Before you get out the ladder and go to town hanging Christmas lights, you need a plan: What type of lights are you going to hang, where are you going to hang them, and how are you going to hang them? You may just be executing an around-the-gutters-and-eaves operation, or you might want to consider something a little more involved. No matter how simple or complex, it helps to have a plan.
Take measurements so you know how many lights you'll need. (There's nothing worse than hanging a string and realizing it only covers two-thirds of the intended space.) Then evaluate your power situation. Know where the outlets are and determine if you'll need to run extension cords from the outlet to the final destination where the lights will hang. Determine what tools and hooks you need to hang the lights.
Tabatha Wrisley of We Hang Christmas Lights, a professional Christmas light installation service, recommends Omni clips which clamp onto gutters or slide under roof shingles to hold bulbs in place easily. Another smart pick? Power stakes. "Power stakes bring power closer to where you need it so you don't have to run cords all over your yard," she says. "For extra convenience, look for stakes with timers and remote controls." Then make a list (check it twice!) and start shopping.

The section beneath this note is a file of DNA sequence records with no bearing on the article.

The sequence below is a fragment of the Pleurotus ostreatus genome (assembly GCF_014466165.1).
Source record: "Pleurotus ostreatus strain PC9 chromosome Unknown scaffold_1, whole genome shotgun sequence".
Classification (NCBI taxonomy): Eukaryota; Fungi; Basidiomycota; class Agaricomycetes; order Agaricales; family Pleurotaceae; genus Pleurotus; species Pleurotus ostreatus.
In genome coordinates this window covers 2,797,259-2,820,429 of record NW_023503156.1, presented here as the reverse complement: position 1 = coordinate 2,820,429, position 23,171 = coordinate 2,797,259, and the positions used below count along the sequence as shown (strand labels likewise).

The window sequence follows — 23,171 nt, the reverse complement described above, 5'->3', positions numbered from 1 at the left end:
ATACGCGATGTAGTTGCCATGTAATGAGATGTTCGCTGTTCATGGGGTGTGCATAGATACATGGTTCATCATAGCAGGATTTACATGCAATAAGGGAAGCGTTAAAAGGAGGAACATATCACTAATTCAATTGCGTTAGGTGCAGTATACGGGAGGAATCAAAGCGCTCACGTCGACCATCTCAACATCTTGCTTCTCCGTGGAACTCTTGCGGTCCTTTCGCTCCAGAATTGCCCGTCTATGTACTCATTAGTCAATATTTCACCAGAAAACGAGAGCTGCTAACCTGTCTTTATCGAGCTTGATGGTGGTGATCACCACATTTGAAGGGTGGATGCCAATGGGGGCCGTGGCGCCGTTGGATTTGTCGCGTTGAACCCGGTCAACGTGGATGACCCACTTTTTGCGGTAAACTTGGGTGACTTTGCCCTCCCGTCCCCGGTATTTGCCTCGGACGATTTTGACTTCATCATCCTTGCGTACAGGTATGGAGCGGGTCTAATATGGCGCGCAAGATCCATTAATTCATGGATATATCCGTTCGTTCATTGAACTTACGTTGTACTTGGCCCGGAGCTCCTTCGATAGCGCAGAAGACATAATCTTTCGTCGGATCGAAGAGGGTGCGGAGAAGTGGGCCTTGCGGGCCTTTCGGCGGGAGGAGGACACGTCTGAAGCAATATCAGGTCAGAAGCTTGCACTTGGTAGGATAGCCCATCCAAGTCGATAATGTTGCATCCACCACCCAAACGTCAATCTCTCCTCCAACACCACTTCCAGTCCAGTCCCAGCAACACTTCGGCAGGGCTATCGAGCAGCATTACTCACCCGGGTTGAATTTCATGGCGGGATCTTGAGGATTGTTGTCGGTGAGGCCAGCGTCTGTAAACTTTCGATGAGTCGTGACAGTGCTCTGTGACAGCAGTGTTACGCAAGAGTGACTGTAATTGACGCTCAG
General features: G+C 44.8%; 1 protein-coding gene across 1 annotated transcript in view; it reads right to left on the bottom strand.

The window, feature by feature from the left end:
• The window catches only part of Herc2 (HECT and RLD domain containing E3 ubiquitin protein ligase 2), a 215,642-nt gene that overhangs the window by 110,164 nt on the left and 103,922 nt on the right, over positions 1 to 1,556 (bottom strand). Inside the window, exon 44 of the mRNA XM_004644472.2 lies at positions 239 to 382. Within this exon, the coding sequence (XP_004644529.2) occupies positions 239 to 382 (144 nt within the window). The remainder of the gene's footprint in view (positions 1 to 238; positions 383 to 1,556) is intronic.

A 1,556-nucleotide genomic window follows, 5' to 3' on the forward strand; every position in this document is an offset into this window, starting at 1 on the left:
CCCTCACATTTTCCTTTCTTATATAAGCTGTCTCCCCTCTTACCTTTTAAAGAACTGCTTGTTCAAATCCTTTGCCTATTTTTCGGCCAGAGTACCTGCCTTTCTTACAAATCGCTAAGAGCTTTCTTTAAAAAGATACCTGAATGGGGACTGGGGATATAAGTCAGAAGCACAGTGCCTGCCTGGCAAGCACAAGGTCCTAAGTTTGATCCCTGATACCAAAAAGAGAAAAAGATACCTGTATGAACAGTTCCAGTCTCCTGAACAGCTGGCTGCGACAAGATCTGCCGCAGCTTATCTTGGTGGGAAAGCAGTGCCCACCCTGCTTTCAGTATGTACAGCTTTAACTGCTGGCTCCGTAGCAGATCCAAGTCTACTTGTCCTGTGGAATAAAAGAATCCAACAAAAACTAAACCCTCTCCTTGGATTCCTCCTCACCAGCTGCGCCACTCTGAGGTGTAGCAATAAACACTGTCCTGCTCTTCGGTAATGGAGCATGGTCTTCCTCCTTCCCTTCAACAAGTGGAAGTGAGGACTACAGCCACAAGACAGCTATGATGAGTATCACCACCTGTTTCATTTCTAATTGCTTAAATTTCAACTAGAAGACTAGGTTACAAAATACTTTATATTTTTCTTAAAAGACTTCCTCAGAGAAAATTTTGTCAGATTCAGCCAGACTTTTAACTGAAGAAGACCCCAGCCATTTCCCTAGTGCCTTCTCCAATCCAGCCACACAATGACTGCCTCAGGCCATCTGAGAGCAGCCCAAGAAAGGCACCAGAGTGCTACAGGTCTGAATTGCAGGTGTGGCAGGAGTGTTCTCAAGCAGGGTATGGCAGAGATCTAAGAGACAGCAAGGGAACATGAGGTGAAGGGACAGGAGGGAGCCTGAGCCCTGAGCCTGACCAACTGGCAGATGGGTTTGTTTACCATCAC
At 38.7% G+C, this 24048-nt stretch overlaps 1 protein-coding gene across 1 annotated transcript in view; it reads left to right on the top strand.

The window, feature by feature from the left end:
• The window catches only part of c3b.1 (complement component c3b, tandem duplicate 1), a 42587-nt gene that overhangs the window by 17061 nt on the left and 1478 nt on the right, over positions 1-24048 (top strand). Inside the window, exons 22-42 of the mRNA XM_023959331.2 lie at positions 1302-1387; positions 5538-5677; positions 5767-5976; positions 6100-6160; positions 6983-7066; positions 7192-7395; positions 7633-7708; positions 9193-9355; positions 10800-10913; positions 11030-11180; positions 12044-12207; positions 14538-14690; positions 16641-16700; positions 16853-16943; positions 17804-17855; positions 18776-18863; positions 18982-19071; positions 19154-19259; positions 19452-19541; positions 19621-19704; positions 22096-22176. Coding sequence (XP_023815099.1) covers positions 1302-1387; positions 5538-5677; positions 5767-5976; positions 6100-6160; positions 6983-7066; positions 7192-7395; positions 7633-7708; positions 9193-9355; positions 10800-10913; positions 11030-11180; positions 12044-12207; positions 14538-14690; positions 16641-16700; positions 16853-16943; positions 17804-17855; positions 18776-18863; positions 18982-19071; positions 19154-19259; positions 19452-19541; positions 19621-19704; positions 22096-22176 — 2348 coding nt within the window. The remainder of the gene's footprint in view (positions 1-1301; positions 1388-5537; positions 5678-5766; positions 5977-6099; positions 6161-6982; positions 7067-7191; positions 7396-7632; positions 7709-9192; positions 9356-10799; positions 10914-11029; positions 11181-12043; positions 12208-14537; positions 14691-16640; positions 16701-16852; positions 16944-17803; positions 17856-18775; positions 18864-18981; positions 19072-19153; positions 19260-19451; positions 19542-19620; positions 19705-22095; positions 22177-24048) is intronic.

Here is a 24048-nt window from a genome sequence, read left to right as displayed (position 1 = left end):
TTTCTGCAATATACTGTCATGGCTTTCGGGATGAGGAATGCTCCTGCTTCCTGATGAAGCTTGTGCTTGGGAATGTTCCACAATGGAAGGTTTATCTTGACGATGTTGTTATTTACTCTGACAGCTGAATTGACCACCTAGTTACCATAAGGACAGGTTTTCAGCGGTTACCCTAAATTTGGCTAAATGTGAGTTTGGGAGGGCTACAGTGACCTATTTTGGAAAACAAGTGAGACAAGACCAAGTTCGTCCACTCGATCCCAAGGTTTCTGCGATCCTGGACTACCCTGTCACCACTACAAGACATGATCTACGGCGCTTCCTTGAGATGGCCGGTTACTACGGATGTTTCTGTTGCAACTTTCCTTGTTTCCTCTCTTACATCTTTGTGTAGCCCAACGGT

Always consider safety. Ensure all extension cords and light strings are in good condition and there are no exposed wires, broken sockets, or other safety hazards (and that they are made for outdoor purposes). When it comes to extension cords, the Electrical Safety Foundation International (ESFI) advises to match your power needs, or the amperage, of the lights to the amperage of the extension cords. (Check out their other smart safety tips, too).
The U.S. Consumer Product Safety Commission (CPSC) recommends not using more than three standard length strings of lights per one extension cord. (Check out the CPSC's brochure for more holiday safety tips.) As you are planning your lighting, ensure cords are kept away from snow and water and aren't tripping hazaards either.
Step 1: Pick a mild day and start hanging lights outdoors when there's plenty of daylight left to burn.
Step 2: Lay out all of your lights in the garage or another dry place and untangle any strings; test for burned out bulbs. (There's also nothing worse than hanging lights to discover half the string is burned out.)
Step 3: Inspect your ladder to make sure it's in good condition and opt for a wood or fiberglass ladder. The ESFI says metal ladders can conduct electricity...not a good thing.
Step 4: On your house, start with the highest point and work your way from side to side and then down.
Step 5: Be sure to secure your lights tightly but without damaging the wires. (Avoid nails and staples for this very reason. Also, not so good for your house.)
Step 6: Work with a partner. You'd be surprised how much easier the process is for an extra set of hands. (And there's safety in numbers -- it's nice to have a spotter.)
Step 7: When you're done, admire your work! And don't forget to put your lights on a timer or unplug them before you go to bed.